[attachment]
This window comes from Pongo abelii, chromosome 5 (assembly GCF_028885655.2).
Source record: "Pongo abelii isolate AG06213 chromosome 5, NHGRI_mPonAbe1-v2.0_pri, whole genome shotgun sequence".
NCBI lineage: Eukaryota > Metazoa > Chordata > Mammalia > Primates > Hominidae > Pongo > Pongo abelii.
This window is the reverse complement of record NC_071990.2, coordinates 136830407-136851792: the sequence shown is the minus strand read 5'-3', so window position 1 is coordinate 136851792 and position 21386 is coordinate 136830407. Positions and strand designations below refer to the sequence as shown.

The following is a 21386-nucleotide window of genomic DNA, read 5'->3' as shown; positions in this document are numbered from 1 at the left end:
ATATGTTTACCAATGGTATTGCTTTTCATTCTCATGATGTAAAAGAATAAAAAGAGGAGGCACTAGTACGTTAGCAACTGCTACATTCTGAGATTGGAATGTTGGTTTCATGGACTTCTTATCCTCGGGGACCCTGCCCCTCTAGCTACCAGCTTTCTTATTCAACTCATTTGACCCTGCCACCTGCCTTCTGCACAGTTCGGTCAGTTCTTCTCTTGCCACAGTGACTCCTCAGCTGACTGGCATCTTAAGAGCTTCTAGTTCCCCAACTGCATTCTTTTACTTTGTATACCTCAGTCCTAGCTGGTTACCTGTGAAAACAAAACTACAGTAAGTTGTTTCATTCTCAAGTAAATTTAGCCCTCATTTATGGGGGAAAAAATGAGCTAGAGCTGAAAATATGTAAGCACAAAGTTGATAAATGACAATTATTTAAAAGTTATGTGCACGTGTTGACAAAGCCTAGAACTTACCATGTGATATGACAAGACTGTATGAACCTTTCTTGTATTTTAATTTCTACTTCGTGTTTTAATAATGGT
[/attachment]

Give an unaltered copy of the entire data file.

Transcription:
This window comes from Pongo abelii, chromosome 5 (assembly GCF_028885655.2).
Source record: "Pongo abelii isolate AG06213 chromosome 5, NHGRI_mPonAbe1-v2.0_pri, whole genome shotgun sequence".
NCBI lineage: Eukaryota > Metazoa > Chordata > Mammalia > Primates > Hominidae > Pongo > Pongo abelii.
This window is the reverse complement of record NC_071990.2, coordinates 136830407-136851792: the sequence shown is the minus strand read 5'-3', so window position 1 is coordinate 136851792 and position 21386 is coordinate 136830407. Positions and strand designations below refer to the sequence as shown.

The following is a 21386-nucleotide window of genomic DNA, read 5'->3' as shown; positions in this document are numbered from 1 at the left end:
ATATGTTTACCAATGGTATTGCTTTTCATTCTCATGATGTAAAAGAATAAAAAGAGGAGGCACTAGTACGTTAGCAACTGCTACATTCTGAGATTGGAATGTTGGTTTCATGGACTTCTTATCCTCGGGGACCCTGCCCCTCTAGCTACCAGCTTTCTTATTCAACTCATTTGACCCTGCCACCTGCCTTCTGCACAGTTCGGTCAGTTCTTCTCTTGCCACAGTGACTCCTCAGCTGACTGGCATCTTAAGAGCTTCTAGTTCCCCAACTGCATTCTTTTACTTTGTATACCTCAGTCCTAGCTGGTTACCTGTGAAAACAAAACTACAGTAAGTTGTTTCATTCTCAAGTAAATTTAGCCCTCATTTATGGGGGAAAAAATGAGCTAGAGCTGAAAATATGTAAGCACAAAGTTGATAAATGACAATTATTTAAAAGTTATGTGCACGTGTTGACAAAGCCTAGAACTTACCATGTGATATGACAAGACTGTATGAACCTTTCTTGTATTTTAATTTCTACTTCGTGTTTTAATAATGGT